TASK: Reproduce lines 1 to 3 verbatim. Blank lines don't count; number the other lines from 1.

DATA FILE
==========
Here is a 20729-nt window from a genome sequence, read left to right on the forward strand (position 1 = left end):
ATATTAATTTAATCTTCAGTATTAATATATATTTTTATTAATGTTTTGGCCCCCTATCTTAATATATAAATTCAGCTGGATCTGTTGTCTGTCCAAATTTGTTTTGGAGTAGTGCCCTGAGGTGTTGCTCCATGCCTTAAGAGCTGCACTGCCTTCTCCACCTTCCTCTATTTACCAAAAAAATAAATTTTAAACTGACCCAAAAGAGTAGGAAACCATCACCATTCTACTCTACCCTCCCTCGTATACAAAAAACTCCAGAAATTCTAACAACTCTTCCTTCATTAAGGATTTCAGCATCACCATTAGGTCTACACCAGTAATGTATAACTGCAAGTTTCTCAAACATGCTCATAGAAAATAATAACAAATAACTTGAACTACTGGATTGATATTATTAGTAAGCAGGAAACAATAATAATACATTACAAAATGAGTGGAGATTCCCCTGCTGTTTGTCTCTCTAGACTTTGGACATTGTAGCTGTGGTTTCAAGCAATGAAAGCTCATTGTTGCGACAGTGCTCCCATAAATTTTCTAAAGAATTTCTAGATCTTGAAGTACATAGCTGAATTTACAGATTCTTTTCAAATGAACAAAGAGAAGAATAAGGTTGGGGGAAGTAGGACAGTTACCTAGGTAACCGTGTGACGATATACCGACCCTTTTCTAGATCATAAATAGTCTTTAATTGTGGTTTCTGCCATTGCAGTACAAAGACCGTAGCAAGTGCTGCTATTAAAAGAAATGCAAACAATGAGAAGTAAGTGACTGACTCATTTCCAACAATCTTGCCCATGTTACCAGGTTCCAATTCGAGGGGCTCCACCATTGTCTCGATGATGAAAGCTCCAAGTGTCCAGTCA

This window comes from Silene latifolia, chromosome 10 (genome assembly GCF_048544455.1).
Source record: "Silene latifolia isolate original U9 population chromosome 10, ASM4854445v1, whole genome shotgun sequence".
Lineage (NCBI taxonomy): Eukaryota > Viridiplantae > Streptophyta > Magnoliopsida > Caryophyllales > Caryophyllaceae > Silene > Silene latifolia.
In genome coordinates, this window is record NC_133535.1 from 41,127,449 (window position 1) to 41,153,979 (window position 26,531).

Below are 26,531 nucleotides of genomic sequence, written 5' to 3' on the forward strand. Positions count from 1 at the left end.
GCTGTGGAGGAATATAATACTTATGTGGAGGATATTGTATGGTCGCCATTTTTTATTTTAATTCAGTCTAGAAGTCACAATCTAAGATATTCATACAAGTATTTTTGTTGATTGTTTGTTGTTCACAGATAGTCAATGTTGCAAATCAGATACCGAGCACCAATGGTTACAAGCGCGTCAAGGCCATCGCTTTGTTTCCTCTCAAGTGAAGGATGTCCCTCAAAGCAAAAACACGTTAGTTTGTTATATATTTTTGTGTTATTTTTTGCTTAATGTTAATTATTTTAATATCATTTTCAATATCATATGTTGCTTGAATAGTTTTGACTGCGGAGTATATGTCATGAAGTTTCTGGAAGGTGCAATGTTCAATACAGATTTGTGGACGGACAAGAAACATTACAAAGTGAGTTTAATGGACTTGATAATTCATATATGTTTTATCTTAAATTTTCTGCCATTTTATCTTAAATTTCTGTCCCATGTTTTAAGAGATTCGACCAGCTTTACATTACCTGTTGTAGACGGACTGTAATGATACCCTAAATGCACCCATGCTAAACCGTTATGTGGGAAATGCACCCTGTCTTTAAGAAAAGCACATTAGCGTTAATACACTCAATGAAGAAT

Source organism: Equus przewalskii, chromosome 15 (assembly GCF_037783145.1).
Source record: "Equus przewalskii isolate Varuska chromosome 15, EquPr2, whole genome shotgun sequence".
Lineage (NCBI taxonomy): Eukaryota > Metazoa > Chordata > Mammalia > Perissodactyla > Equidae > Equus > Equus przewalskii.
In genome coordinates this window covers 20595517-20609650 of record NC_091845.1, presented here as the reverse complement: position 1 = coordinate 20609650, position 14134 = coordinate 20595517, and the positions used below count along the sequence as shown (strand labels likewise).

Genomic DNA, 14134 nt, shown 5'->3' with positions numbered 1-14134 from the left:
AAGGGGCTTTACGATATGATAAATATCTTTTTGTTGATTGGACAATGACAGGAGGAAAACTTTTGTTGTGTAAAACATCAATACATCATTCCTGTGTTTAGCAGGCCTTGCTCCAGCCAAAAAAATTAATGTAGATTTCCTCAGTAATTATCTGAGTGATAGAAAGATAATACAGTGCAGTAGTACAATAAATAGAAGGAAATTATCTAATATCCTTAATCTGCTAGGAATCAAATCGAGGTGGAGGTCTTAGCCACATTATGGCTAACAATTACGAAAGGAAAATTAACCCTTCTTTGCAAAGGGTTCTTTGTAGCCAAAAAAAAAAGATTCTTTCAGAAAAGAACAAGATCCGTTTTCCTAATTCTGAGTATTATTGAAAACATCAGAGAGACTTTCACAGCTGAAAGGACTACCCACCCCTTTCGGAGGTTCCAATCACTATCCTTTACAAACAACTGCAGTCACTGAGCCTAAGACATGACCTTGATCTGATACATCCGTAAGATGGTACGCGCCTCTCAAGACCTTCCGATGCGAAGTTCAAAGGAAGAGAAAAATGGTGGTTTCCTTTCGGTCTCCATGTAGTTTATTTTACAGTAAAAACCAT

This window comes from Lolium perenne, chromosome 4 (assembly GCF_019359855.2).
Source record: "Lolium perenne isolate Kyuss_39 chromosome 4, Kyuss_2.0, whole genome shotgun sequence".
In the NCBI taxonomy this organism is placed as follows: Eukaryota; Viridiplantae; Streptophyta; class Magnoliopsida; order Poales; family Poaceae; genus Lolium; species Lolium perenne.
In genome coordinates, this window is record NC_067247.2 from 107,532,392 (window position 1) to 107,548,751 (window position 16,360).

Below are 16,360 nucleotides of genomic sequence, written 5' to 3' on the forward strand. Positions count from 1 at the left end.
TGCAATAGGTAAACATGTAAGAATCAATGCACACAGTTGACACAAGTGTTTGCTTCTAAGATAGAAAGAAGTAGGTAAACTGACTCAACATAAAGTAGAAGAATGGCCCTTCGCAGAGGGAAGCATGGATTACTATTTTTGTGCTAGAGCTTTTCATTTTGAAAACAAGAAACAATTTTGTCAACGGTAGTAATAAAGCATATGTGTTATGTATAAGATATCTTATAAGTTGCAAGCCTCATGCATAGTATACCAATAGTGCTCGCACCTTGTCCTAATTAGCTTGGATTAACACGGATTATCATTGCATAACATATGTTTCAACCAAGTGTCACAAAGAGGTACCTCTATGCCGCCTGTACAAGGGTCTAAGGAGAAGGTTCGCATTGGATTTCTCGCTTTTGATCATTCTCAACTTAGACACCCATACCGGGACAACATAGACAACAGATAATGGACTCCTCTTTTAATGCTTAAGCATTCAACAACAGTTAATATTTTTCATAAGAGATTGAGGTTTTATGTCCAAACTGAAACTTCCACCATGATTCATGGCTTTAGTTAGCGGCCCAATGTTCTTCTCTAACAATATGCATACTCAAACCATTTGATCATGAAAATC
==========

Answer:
Here is a 20729-nt window from a genome sequence, read left to right on the forward strand (position 1 = left end):
ATATTAATTTAATCTTCAGTATTAATATATATTTTTATTAATGTTTTGGCCCCCTATCTTAATATATAAATTCAGCTGGATCTGTTGTCTGTCCAAATTTGTTTTGGAGTAGTGCCCTGAGGTGTTGCTCCATGCCTTAAGAGCTGCACTGCCTTCTCCACCTTCCTCTATTTACCAAAAAAATAAATTTTAAACTGACCCAAAAGAGTAGGAAACCATCACCATTCTACTCTACCCTCCCTCGTATACAAAAAACTCCAGAAATTCTAACAACTCTTCCTTCATTAAGGATTTCAGCATCACCATTAGGTCTACACCAGTAATGTATAACTGCAAGTTTCTCAAACATGCTCATAGAAAATAATAACAAATAACTTGAACTACTGGATTGATATTATTAGTAAGCAGGAAACAATAATAATACATTACAAAATGAGTGGAGATTCCCCTGCTGTTTGTCTCTCTAGACTTTGGACATTGTAGCTGTGGTTTCAAGCAATGAAAGCTCATTGTTGCGACAGTGCTCCCATAAATTTTCTAAAGAATTTCTAGATCTTGAAGTACATAGCTGAATTTACAGATTCTTTTCAAATGAACAAAGAGAAGAATAAGGTTGGGGGAAGTAGGACAGTTACCTAGGTAACCGTGTGACGATATACCGACCCTTTTCTAGATCATAAATAGTCTTTAATTGTGGTTTCTGCCATTGCAGTACAAAGACCGTAGCAAGTGCTGCTATTAAAAGAAATGCAAACAATGAGAAGTAAGTGACTGACTCATTTCCAACAATCTTGCCCATGTTACCAGGTTCCAATTCGAGGGGCTCCACCATTGTCTCGATGATGAAAGCTCCAAGTGTCCAGTCA

This window comes from Silene latifolia, chromosome 10 (genome assembly GCF_048544455.1).